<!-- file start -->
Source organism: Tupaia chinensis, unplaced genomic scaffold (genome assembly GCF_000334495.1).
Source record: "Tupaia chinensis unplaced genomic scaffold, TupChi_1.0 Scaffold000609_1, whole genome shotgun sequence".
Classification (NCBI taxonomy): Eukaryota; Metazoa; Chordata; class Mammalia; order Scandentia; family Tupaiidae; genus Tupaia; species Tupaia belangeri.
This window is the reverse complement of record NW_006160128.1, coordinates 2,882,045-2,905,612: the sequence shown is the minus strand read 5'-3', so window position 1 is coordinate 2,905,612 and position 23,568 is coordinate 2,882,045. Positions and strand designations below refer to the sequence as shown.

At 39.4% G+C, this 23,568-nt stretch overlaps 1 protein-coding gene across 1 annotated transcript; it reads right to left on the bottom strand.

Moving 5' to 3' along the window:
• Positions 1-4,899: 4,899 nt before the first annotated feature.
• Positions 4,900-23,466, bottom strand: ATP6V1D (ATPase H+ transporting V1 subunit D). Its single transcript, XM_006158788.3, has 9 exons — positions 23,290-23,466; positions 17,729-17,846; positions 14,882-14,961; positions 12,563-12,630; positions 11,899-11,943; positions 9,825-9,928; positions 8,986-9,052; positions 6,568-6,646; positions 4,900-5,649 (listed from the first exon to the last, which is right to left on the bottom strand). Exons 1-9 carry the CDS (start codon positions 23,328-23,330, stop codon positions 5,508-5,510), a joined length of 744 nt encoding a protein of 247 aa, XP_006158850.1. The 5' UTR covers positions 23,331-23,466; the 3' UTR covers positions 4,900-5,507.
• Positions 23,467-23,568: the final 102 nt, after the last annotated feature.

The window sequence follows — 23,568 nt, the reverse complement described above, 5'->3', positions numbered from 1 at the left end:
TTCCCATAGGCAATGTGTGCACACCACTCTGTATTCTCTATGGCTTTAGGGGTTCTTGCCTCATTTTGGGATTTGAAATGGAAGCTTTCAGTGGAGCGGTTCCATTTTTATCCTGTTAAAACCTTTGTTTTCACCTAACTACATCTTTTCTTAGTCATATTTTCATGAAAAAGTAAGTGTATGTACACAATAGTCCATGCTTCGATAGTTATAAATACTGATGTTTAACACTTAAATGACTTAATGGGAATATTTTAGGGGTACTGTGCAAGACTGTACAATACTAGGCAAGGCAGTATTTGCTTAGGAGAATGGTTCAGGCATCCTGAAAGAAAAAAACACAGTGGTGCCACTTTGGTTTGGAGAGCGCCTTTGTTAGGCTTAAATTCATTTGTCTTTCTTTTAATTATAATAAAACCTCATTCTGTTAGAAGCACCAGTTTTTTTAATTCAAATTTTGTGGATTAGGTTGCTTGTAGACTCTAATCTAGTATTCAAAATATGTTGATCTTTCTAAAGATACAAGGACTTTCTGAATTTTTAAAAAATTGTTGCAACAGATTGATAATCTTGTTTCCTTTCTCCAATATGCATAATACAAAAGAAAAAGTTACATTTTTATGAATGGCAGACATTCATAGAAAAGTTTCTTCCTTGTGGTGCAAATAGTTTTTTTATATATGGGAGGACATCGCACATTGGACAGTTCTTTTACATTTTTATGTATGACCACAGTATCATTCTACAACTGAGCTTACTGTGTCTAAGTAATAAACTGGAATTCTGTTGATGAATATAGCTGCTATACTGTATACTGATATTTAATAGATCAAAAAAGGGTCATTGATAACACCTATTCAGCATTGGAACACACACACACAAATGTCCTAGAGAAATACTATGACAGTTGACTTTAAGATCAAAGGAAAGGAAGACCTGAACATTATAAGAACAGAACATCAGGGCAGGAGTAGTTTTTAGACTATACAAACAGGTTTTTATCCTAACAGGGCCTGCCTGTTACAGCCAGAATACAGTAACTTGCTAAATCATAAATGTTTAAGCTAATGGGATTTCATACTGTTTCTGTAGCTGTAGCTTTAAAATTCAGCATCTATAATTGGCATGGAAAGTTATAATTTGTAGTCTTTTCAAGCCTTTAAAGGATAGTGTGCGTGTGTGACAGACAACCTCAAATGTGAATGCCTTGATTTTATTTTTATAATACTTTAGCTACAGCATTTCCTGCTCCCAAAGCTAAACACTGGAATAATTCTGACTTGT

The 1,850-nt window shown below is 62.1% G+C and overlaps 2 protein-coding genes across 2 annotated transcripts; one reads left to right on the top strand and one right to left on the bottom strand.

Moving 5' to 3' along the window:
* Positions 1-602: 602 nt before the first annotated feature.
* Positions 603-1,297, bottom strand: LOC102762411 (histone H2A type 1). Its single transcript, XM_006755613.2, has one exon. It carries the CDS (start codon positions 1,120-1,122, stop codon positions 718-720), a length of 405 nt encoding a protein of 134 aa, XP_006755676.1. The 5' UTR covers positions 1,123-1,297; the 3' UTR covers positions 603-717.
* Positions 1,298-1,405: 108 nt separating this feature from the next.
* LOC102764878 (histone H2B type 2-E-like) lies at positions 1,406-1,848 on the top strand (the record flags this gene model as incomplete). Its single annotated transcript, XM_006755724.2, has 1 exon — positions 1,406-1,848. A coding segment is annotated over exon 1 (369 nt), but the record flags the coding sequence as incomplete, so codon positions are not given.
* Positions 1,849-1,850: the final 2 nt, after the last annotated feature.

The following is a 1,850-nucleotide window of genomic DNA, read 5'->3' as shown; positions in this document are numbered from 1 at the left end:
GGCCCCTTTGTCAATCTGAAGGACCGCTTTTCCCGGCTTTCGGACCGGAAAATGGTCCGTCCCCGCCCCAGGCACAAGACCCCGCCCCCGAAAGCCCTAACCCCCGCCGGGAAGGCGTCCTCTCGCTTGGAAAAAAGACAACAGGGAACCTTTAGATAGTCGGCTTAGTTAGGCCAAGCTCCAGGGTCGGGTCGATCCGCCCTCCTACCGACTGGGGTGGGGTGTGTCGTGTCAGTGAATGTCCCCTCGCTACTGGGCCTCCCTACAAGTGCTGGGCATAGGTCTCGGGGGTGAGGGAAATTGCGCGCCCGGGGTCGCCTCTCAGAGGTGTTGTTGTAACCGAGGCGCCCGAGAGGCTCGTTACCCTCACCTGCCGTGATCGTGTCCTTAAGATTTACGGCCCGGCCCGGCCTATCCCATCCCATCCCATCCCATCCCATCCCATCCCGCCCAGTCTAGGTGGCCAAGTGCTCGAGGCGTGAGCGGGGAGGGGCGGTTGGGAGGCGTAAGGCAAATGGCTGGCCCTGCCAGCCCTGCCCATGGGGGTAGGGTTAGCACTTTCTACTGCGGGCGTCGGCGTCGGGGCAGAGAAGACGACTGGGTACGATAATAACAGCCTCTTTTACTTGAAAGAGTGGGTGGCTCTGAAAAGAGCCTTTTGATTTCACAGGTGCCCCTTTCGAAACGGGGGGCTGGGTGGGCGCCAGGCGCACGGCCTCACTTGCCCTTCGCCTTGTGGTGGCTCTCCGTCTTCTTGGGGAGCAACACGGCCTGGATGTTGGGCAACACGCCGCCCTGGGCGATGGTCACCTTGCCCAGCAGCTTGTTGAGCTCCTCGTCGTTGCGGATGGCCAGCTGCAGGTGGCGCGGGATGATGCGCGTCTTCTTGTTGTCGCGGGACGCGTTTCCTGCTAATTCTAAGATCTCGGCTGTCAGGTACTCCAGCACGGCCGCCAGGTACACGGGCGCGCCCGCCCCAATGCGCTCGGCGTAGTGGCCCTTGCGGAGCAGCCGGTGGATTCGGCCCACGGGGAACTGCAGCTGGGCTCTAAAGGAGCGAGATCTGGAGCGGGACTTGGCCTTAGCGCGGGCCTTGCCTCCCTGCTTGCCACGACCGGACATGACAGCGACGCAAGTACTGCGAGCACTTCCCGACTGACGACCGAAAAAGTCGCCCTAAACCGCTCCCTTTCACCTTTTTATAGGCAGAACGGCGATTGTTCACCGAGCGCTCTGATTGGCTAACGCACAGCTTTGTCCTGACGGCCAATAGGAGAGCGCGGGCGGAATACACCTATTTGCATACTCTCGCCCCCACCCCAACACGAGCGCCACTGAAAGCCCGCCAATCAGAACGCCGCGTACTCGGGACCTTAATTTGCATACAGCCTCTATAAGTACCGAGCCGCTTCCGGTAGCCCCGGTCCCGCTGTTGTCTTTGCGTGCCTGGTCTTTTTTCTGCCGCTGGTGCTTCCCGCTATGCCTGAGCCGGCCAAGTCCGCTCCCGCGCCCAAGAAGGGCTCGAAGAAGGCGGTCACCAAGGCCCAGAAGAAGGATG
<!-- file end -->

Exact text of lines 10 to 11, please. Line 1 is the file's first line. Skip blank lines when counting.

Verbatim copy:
The window sequence follows — 23,568 nt, the reverse complement described above, 5'->3', positions numbered from 1 at the left end:
TTCCCATAGGCAATGTGTGCACACCACTCTGTATTCTCTATGGCTTTAGGGGTTCTTGCCTCATTTTGGGATTTGAAATGGAAGCTTTCAGTGGAGCGGTTCCATTTTTATCCTGTTAAAACCTTTGTTTTCACCTAACTACATCTTTTCTTAGTCATATTTTCATGAAAAAGTAAGTGTATGTACACAATAGTCCATGCTTCGATAGTTATAAATACTGATGTTTAACACTTAAATGACTTAATGGGAATATTTTAGGGGTACTGTGCAAGACTGTACAATACTAGGCAAGGCAGTATTTGCTTAGGAGAATGGTTCAGGCATCCTGAAAGAAAAAAACACAGTGGTGCCACTTTGGTTTGGAGAGCGCCTTTGTTAGGCTTAAATTCATTTGTCTTTCTTTTAATTATAATAAAACCTCATTCTGTTAGAAGCACCAGTTTTTTTAATTCAAATTTTGTGGATTAGGTTGCTTGTAGACTCTAATCTAGTATTCAAAATATGTTGATCTTTCTAAAGATACAAGGACTTTCTGAATTTTTAAAAAATTGTTGCAACAGATTGATAATCTTGTTTCCTTTCTCCAATATGCATAATACAAAAGAAAAAGTTACATTTTTATGAATGGCAGACATTCATAGAAAAGTTTCTTCCTTGTGGTGCAAATAGTTTTTTTATATATGGGAGGACATCGCACATTGGACAGTTCTTTTACATTTTTATGTATGACCACAGTATCATTCTACAACTGAGCTTACTGTGTCTAAGTAATAAACTGGAATTCTGTTGATGAATATAGCTGCTATACTGTATACTGATATTTAATAGATCAAAAAAGGGTCATTGATAACACCTATTCAGCATTGGAACACACACACACAAATGTCCTAGAGAAATACTATGACAGTTGACTTTAAGATCAAAGGAAAGGAAGACCTGAACATTATAAGAACAGAACATCAGGGCAGGAGTAGTTTTTAGACTATACAAACAGGTTTTTATCCTAACAGGGCCTGCCTGTTACAGCCAGAATACAGTAACTTGCTAAATCATAAATGTTTAAGCTAATGGGATTTCATACTGTTTCTGTAGCTGTAGCTTTAAAATTCAGCATCTATAATTGGCATGGAAAGTTATAATTTGTAGTCTTTTCAAGCCTTTAAAGGATAGTGTGCGTGTGTGACAGACAACCTCAAATGTGAATGCCTTGATTTTATTTTTATAATACTTTAGCTACAGCATTTCCTGCTCCCAAAGCTAAACACTGGAATAATTCTGACTTGT